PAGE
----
1 June update: Well after a ridiculous long delay since the last update (due entirely to personal workload rather than lack of developments), it is *still* the case that the New York Times is being dragged over the coals. The Jayson Blair situation made it open season on the Old Gray Lady - and on US journalism in general - and the paper is desperately trying to regain its previous reputation.
It is a matter of debate whether the new Public Editor Daniel Okrent is helping or hindering that effort. He is certainly being thorough and independent as his column makes clear. But in running several lengthy and highly critical columns about The Times' reporting prior to the Iraq war, he is extending his remit somewhat. What next? Reviewing NYT coverage of all the great events of the past 100 years and passing his judgement on them?
It is quite clear that the Times ran with stupid biased stories regarding Iraq, many of them apparently with Chalabi as a main source, which had the effect of backing the push for war. But this was hardly a New York Times singular failure - the entire US media let itself down. Plus there were numerous contemporary reports (at least in Europe) that pointed out that many of the claims were coming from Iraqis in exile with alot to benefit from a war. Those same reports also pointed out that those same people were not exactly angels.
So with this old news, why did the Times decide to beat itself over the head yet again in public? Why didn't the Times' management set down the law to Okrent before he took the job - no retrospective reviews - you are public editor from this date forth and only regarding news from this date forth? Again, another case of reacting without thinking through the consequences properly - the New York Times really does have a culture that needs overhauling.
Anyway, this public self-criticism, followed up by the new editors flagellating themselves. In an editorial, it was the Blair over-reaction all over again. By "reviewing hundreds of articles written during the prelude to war and into the early stages of the occupation" - more reviewing - the Times "found a number of instances of coverage that was not as rigorous as it should have been. In some cases, information that was controversial then, and seems questionable now, was insufficiently qualified or allowed to stand unchallenged. Looking back, we wish we had been more aggressive in re-examining the claims as new evidence emerged - or failed to emerge."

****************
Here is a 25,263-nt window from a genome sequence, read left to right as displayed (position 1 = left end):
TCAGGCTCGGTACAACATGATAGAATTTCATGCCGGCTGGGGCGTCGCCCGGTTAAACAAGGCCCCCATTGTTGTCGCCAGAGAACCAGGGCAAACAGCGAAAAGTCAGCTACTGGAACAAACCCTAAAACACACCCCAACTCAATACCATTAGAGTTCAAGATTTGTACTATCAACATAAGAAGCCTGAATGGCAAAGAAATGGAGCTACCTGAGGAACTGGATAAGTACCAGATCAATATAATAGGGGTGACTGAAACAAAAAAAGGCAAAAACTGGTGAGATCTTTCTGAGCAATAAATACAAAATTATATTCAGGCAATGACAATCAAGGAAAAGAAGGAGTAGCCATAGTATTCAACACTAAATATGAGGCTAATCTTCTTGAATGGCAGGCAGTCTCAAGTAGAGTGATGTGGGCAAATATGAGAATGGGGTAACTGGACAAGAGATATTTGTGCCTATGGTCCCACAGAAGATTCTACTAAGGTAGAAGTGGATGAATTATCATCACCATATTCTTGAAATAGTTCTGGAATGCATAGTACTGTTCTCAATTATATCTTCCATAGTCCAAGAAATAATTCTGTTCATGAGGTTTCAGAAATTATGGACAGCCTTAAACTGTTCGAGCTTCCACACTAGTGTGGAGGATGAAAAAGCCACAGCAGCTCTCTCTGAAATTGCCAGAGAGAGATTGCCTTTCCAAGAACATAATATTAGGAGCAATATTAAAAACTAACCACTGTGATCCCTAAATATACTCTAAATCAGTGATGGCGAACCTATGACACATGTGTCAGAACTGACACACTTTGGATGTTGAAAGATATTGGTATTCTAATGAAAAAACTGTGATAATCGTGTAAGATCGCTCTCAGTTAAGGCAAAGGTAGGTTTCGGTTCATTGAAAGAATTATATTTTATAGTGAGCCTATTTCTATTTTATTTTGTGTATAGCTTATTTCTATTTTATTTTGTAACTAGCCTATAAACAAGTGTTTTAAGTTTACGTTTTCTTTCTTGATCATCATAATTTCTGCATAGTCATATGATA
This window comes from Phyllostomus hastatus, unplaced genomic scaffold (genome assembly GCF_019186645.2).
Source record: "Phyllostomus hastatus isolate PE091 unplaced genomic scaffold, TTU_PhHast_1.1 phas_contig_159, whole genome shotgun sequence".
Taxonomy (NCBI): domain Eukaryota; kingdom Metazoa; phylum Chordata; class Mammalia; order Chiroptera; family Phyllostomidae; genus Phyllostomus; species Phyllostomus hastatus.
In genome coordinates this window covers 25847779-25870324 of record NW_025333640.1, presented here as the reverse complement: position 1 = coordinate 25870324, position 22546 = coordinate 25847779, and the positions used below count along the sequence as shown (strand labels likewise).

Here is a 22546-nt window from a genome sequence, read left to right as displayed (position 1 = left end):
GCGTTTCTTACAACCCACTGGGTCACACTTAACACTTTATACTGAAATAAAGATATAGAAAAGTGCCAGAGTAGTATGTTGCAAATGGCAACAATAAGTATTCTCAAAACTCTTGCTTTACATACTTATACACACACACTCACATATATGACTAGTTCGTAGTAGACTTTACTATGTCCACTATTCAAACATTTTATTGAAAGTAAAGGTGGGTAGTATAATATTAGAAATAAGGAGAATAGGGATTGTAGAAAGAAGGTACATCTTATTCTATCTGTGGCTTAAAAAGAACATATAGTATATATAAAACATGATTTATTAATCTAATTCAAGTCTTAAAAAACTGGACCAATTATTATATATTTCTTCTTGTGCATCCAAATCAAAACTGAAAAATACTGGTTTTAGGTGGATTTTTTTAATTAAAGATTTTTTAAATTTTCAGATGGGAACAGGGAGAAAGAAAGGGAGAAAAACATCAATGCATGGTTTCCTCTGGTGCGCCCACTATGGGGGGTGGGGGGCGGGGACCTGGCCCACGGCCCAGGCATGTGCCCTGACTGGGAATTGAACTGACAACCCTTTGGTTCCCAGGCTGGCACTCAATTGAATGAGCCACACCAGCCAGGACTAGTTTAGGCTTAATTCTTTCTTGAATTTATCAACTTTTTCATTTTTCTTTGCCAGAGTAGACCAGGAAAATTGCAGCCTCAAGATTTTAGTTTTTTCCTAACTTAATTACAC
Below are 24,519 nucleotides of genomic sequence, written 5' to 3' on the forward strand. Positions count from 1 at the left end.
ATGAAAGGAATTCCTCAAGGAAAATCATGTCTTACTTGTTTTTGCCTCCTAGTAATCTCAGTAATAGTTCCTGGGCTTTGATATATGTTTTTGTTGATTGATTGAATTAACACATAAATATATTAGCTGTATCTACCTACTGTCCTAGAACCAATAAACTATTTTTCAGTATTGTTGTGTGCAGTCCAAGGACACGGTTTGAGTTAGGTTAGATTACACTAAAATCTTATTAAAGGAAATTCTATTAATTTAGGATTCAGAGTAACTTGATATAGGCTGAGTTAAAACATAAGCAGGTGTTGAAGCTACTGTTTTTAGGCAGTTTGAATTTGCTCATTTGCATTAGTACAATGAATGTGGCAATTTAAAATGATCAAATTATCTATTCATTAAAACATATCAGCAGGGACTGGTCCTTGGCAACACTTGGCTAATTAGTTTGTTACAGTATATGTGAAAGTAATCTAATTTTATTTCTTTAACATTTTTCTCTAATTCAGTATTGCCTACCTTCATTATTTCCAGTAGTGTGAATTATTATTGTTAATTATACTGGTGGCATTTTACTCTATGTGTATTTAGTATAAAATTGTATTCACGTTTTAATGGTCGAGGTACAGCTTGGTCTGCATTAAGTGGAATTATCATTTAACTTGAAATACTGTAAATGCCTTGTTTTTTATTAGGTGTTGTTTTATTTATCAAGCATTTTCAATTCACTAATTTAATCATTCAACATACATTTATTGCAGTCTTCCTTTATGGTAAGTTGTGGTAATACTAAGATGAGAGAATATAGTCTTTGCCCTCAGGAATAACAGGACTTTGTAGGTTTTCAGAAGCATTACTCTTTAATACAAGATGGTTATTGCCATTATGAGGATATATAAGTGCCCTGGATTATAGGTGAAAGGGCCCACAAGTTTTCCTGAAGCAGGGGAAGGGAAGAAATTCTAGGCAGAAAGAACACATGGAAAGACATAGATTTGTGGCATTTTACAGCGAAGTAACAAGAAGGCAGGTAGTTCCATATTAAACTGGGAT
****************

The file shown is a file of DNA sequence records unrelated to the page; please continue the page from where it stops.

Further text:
Oh do please stop it! It's embarrassing to see a grand newspaper with its head bowed. Just get on with the job and stop this self-pity. If, for no other reason, to prevent such horrible mocking prose from self-publicists as James C. Moore appearing in the future.
But as for our Jayson - more bad news - his publisher's gone bankrupt. There have been many gleeful reports about how few copies the book has sold. It's been suggested by a few commentators that because Blair appeared on so many shows talking about the book that people didn't feel the need to buy it. You have to ponder how some people get such big jobs when that is the only explanation they can come up with. Since when did a massive publicity campaign talking about your product cause people to buy *less* of that product? Ridiculous. If that were true, the entire PR industry would collapse. And chatshows would cease to exist.
The more likely explanation - but one which many in the media cannot even conceive - is that the public is not actually that fascinated with the media and particularly with newspapers. They just don't care that much. Blair lied, he got found out, he was sacked - what else do people really want to know?
Anyway, New Millennium Entertainment - Jayson's publishers - were due to be liquidated at the end of last month. That won't come as a massive shock to anyone, especially if you review the interesting business approach of its owner Michael Viner. He actually applied for bankruptcy in September last year to get out of paying a $2.8 million fine for breaching a contract. Presumably if Blair's book had taken off, this fine would have been paid and the company back in business. Since it hasn't, it's on with the bankruptcy.
There has been a huge amount of news in the past few months which hasn't been covered here, but will be later. Even though by then any pretence at being newsworthy will be lost, it should still prove interesting for later reference.
1 Jun 2004: A belated update on the ongoing NYT woes